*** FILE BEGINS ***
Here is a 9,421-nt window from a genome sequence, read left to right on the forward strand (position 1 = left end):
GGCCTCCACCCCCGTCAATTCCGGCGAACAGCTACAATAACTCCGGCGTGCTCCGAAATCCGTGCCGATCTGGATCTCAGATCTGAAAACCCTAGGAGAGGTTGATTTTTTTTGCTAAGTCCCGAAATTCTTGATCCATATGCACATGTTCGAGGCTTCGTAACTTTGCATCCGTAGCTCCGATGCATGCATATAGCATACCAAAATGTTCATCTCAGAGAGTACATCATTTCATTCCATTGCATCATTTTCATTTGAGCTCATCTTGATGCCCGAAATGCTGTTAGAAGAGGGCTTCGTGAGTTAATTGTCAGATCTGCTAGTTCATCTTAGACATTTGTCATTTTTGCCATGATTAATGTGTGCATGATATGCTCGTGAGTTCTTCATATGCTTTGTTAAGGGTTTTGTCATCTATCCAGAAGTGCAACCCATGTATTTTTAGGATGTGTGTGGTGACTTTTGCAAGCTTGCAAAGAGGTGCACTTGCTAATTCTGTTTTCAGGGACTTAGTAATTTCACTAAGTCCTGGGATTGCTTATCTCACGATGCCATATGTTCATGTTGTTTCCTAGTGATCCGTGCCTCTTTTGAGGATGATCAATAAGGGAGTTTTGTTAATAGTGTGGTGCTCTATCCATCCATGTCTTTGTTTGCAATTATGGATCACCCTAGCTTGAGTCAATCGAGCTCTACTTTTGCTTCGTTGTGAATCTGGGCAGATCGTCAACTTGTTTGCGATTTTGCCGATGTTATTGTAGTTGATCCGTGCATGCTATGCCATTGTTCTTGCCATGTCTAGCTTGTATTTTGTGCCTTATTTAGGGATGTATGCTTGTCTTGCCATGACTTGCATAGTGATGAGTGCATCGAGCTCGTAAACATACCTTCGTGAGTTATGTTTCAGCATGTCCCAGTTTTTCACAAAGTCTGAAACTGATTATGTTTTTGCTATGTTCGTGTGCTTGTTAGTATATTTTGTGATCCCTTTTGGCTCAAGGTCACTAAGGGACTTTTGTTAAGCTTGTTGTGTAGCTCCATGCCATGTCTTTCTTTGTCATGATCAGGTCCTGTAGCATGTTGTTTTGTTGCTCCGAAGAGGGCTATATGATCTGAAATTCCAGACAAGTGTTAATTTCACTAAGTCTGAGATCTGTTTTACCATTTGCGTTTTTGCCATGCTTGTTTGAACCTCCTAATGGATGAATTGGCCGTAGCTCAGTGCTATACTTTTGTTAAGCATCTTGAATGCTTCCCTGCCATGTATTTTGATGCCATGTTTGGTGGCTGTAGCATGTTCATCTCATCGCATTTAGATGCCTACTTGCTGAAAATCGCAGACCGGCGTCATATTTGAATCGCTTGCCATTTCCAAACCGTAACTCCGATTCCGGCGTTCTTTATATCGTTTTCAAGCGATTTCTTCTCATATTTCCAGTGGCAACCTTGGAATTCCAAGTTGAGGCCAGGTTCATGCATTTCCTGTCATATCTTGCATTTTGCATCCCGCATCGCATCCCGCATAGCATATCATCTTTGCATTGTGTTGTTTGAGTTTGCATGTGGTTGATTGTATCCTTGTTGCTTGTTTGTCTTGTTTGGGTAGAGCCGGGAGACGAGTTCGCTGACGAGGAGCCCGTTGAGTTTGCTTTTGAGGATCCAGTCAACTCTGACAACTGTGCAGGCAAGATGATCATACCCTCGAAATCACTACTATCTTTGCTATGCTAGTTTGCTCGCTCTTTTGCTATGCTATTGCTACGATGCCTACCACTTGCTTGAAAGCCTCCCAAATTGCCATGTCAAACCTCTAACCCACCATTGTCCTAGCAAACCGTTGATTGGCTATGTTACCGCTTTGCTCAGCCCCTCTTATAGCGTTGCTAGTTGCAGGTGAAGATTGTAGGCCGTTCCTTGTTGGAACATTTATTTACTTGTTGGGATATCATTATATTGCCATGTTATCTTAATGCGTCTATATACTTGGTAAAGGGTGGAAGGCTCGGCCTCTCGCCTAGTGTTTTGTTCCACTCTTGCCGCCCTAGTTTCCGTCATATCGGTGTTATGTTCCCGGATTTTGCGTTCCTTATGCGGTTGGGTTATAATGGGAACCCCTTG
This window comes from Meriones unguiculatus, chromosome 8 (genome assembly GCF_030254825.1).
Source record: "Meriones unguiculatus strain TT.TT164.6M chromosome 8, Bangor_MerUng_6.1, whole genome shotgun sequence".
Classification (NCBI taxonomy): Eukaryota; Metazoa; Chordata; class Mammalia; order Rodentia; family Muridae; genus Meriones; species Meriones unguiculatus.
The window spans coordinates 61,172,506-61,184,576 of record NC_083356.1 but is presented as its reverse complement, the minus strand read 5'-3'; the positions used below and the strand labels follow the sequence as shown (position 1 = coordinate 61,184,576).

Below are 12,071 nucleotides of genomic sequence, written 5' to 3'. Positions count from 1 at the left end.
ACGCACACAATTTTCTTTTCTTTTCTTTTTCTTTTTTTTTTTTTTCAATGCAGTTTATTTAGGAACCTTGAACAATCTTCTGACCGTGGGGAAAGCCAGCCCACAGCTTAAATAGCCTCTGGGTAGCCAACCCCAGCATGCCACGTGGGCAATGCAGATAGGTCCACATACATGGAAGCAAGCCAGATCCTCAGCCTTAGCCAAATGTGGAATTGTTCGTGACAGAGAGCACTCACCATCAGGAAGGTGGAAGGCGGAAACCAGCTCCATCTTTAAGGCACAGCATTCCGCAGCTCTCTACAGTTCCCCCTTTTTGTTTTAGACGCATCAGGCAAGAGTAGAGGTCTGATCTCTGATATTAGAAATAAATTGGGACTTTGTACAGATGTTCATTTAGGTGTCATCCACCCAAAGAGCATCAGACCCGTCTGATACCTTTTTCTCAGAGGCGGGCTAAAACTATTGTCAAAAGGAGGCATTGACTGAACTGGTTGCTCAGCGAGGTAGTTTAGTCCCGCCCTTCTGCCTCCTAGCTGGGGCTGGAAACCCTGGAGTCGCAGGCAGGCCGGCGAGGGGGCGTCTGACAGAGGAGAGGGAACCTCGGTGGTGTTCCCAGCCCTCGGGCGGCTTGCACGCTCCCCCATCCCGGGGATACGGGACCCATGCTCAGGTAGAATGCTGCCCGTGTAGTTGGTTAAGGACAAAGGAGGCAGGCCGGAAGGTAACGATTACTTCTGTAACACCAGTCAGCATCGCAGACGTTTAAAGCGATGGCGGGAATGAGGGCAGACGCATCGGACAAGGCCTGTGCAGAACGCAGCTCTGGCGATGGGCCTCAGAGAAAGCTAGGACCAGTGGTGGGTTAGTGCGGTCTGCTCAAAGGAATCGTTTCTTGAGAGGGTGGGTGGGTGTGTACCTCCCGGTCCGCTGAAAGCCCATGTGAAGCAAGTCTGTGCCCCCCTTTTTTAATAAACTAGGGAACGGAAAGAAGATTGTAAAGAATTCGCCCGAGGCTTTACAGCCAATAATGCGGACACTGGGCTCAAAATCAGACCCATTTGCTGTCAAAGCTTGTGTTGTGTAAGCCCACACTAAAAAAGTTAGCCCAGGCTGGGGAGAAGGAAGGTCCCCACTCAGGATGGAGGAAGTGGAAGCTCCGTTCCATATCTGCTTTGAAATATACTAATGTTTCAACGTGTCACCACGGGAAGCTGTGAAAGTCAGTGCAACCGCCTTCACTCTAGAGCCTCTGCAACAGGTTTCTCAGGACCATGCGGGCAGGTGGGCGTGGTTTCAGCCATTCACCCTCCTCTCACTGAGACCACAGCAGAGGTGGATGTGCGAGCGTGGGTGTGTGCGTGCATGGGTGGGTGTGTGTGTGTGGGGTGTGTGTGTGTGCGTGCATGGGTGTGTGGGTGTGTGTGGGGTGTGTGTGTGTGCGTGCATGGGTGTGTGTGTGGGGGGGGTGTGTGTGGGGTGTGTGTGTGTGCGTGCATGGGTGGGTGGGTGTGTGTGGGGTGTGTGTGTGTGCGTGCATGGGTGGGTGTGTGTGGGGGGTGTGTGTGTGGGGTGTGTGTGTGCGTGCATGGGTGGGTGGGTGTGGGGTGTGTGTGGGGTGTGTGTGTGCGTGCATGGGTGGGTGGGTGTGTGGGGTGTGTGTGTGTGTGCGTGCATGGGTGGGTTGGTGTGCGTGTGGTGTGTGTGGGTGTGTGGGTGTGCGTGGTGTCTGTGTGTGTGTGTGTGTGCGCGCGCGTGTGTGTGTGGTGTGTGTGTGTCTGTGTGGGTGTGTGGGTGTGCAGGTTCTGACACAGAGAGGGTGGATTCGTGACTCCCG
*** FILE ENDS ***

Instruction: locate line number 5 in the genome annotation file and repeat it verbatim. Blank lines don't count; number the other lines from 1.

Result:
Classification (NCBI taxonomy): Eukaryota; Metazoa; Chordata; class Mammalia; order Rodentia; family Muridae; genus Meriones; species Meriones unguiculatus.